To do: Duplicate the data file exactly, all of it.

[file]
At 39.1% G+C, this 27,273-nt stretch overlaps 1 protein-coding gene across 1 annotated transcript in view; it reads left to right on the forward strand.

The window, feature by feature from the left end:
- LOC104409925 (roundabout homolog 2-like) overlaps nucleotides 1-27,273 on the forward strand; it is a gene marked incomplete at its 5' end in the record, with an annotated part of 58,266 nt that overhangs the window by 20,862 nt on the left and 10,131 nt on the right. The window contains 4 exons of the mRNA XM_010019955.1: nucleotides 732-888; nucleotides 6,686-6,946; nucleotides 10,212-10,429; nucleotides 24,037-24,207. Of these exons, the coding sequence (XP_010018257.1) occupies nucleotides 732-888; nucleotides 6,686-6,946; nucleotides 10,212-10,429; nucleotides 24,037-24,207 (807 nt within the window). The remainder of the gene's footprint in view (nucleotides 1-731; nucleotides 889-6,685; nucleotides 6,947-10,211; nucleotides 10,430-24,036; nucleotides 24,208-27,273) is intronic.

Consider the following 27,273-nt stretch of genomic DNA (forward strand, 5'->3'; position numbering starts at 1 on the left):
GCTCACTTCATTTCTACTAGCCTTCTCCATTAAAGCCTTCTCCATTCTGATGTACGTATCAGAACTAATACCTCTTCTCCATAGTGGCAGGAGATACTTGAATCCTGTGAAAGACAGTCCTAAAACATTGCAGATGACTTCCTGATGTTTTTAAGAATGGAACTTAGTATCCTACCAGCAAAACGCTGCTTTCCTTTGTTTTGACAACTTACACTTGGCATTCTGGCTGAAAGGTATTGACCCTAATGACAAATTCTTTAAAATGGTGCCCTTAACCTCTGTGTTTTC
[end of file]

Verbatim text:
At 39.1% G+C, this 27,273-nt stretch overlaps 1 protein-coding gene across 1 annotated transcript in view; it reads left to right on the forward strand.

The window, feature by feature from the left end:
- LOC104409925 (roundabout homolog 2-like) overlaps nucleotides 1-27,273 on the forward strand; it is a gene marked incomplete at its 5' end in the record, with an annotated part of 58,266 nt that overhangs the window by 20,862 nt on the left and 10,131 nt on the right. The window contains 4 exons of the mRNA XM_010019955.1: nucleotides 732-888; nucleotides 6,686-6,946; nucleotides 10,212-10,429; nucleotides 24,037-24,207. Of these exons, the coding sequence (XP_010018257.1) occupies nucleotides 732-888; nucleotides 6,686-6,946; nucleotides 10,212-10,429; nucleotides 24,037-24,207 (807 nt within the window). The remainder of the gene's footprint in view (nucleotides 1-731; nucleotides 889-6,685; nucleotides 6,947-10,211; nucleotides 10,430-24,036; nucleotides 24,208-27,273) is intronic.

Consider the following 27,273-nt stretch of genomic DNA (forward strand, 5'->3'; position numbering starts at 1 on the left):
GCTCACTTCATTTCTACTAGCCTTCTCCATTAAAGCCTTCTCCATTCTGATGTACGTATCAGAACTAATACCTCTTCTCCATAGTGGCAGGAGATACTTGAATCCTGTGAAAGACAGTCCTAAAACATTGCAGATGACTTCCTGATGTTTTTAAGAATGGAACTTAGTATCCTACCAGCAAAACGCTGCTTTCCTTTGTTTTGACAACTTACACTTGGCATTCTGGCTGAAAGGTATTGACCCTAATGACAAATTCTTTAAAATGGTGCCCTTAACCTCTGTGTTTTC